Cure for baldness possible after molecule breakthrough

A cure for baldness could be one step closer after scientists managed to reverse hair loss in mice.

Researchers have discovered a special molecule which promotes hair growth and could be used in future drug treatments.

The breakthrough means new creams and lotions could now be manufactured instead of relying on costly transplants to fight baldness.

A US lab study looked at dermal papillae cells, which sit at the base of the hair follicles and support regrowth.

Scientists compared 2D versions of cells grown in dishes with 3D structures called spheroids, looking at how quickly hair regrew on mice.

Mice treated with the 3D cells regained 90 per cent of their hair coverage after 15 days of the 20-day trial.

It was thanks to molecules – known as a microRNAs (MiRNAs) – which boosted hair follicle growth when scientists increased its levels.

Now, researchers believe shortcut treatments which don’t involve growing entire new cells could treat baldness.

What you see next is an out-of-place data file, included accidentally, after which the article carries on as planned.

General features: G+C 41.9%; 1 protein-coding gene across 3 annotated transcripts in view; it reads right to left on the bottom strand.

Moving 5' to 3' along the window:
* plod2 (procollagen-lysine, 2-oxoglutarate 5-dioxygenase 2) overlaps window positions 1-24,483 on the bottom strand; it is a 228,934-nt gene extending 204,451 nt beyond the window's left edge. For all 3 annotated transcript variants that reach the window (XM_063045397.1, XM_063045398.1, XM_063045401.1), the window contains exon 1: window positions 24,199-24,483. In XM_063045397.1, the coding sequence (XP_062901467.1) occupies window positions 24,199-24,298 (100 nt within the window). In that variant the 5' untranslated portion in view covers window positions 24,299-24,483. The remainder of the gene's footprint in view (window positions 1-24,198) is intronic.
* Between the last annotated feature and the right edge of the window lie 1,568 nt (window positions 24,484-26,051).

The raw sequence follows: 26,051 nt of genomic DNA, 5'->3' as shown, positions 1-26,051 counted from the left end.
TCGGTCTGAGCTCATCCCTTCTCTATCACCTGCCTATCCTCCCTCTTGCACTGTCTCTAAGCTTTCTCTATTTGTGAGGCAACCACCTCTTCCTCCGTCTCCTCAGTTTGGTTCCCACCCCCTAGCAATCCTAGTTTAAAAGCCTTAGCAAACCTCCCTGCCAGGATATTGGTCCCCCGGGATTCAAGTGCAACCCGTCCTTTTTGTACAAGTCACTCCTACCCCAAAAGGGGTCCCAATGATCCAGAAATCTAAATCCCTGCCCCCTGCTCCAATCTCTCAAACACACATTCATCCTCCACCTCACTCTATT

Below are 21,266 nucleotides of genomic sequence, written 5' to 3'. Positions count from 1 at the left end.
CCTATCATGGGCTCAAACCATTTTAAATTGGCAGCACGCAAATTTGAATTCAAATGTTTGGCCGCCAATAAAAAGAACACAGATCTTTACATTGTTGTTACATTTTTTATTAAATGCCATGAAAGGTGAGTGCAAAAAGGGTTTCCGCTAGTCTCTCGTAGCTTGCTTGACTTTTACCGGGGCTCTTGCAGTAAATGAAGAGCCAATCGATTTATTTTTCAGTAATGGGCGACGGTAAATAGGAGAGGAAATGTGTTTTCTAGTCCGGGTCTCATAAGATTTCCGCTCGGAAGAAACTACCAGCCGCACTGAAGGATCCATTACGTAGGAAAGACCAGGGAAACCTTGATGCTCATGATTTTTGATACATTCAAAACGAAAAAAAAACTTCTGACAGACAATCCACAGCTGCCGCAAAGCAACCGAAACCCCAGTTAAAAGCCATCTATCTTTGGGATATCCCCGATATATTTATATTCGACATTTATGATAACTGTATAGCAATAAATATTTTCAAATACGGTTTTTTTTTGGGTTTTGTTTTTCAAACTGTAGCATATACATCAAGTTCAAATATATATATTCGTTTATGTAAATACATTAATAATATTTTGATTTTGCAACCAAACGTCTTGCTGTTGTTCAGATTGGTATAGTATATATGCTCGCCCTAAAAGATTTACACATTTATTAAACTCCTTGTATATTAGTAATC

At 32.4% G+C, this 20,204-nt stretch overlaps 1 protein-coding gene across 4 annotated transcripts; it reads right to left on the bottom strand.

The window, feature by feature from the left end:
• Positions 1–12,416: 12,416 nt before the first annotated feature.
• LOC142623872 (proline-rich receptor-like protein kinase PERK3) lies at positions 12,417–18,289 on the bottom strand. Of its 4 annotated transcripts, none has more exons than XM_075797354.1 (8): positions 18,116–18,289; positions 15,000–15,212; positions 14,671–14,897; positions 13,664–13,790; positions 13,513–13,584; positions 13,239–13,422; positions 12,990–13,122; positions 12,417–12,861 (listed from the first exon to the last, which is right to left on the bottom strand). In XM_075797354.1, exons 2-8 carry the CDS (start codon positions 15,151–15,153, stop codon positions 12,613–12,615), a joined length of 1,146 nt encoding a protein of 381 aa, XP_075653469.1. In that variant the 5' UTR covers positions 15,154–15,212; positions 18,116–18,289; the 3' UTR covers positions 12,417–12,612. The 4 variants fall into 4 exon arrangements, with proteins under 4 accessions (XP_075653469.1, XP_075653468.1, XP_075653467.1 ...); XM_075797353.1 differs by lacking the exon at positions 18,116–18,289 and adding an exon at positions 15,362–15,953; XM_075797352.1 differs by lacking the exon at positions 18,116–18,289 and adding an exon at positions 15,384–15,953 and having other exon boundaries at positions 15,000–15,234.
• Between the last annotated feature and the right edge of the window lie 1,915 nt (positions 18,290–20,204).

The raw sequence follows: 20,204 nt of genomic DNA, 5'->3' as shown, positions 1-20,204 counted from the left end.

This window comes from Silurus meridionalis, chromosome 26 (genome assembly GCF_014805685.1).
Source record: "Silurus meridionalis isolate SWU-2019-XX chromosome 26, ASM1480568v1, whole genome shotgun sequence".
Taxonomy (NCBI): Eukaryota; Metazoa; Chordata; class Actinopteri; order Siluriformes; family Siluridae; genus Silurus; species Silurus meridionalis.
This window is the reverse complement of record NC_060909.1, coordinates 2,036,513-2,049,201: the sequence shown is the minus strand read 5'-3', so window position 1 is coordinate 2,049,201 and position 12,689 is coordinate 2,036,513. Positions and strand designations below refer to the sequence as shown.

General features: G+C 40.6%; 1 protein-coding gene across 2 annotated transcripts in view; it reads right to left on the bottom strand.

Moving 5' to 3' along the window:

The findings from scientists at North Carolina State University, USA, were published in the latest edition of journal Science Advances.

Ke Cheng, lead researcher on the study, said: ‘Cell therapy with the 3D cells could be an effective treatment for baldness, but you have to grow, expand, preserve and inject those cells into the area.

‘MiRNAs, on the other hand, can be utilized in small molecule-based drugs.

‘So potentially you could create a cream or lotion that has a similar effect with many fewer problems.

‘Future studies will focus on using just this miRNA to promote hair growth.’

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